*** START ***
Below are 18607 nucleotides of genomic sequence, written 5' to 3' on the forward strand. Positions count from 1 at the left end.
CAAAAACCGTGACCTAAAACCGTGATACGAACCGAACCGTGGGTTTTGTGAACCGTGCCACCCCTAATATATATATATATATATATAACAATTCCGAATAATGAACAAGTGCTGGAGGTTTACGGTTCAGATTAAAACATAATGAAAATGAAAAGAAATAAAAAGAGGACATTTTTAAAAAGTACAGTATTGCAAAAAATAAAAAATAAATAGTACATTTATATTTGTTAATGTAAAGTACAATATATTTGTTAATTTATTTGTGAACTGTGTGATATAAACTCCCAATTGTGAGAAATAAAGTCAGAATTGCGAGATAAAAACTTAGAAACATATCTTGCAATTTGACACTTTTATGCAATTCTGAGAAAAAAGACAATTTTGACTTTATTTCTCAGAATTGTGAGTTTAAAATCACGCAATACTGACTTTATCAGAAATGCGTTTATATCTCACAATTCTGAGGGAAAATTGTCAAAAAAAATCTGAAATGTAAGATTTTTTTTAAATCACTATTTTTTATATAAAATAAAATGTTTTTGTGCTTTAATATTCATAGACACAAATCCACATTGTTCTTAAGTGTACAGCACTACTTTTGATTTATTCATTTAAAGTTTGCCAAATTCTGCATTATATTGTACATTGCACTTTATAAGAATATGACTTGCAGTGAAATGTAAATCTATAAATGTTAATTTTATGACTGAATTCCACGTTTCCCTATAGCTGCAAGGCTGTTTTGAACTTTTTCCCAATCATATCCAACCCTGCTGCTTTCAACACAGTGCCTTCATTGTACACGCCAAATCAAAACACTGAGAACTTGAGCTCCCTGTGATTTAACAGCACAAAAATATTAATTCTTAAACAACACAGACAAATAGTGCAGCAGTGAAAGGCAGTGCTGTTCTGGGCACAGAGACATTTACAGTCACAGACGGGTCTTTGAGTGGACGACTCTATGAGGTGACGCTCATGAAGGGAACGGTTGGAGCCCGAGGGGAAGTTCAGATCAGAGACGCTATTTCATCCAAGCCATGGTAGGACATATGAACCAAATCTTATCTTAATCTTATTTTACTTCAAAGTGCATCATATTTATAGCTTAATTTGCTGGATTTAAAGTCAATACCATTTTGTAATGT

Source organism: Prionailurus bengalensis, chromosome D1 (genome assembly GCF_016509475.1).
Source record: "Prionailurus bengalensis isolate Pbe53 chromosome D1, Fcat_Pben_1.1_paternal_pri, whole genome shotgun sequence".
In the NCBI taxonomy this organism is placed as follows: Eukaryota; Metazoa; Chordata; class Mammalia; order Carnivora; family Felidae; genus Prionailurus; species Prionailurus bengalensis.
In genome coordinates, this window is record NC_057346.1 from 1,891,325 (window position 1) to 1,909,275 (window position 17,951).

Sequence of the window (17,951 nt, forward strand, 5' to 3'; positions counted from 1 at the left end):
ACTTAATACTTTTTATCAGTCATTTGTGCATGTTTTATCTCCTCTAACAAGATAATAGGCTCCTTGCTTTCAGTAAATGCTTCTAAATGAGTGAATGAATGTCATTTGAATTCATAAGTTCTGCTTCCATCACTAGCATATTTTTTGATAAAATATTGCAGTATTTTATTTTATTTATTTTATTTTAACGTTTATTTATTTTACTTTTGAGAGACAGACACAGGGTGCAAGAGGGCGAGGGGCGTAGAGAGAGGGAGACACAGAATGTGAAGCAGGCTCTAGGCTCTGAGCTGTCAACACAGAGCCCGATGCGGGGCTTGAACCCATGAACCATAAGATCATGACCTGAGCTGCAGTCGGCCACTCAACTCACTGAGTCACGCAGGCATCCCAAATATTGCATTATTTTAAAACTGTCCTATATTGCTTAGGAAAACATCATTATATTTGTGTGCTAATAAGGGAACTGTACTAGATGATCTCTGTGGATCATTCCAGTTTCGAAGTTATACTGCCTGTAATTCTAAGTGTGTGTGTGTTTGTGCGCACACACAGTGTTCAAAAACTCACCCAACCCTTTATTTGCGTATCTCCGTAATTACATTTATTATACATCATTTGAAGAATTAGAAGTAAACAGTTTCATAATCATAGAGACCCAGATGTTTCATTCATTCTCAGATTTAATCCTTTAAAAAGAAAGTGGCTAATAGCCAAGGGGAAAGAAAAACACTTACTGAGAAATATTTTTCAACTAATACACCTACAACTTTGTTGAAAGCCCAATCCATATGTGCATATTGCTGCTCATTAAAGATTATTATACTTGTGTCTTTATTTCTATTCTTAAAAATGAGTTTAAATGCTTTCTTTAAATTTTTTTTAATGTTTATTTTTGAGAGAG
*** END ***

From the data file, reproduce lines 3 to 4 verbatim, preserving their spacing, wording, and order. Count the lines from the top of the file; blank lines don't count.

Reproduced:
Source organism: Prionailurus bengalensis, chromosome D1 (genome assembly GCF_016509475.1).
Source record: "Prionailurus bengalensis isolate Pbe53 chromosome D1, Fcat_Pben_1.1_paternal_pri, whole genome shotgun sequence".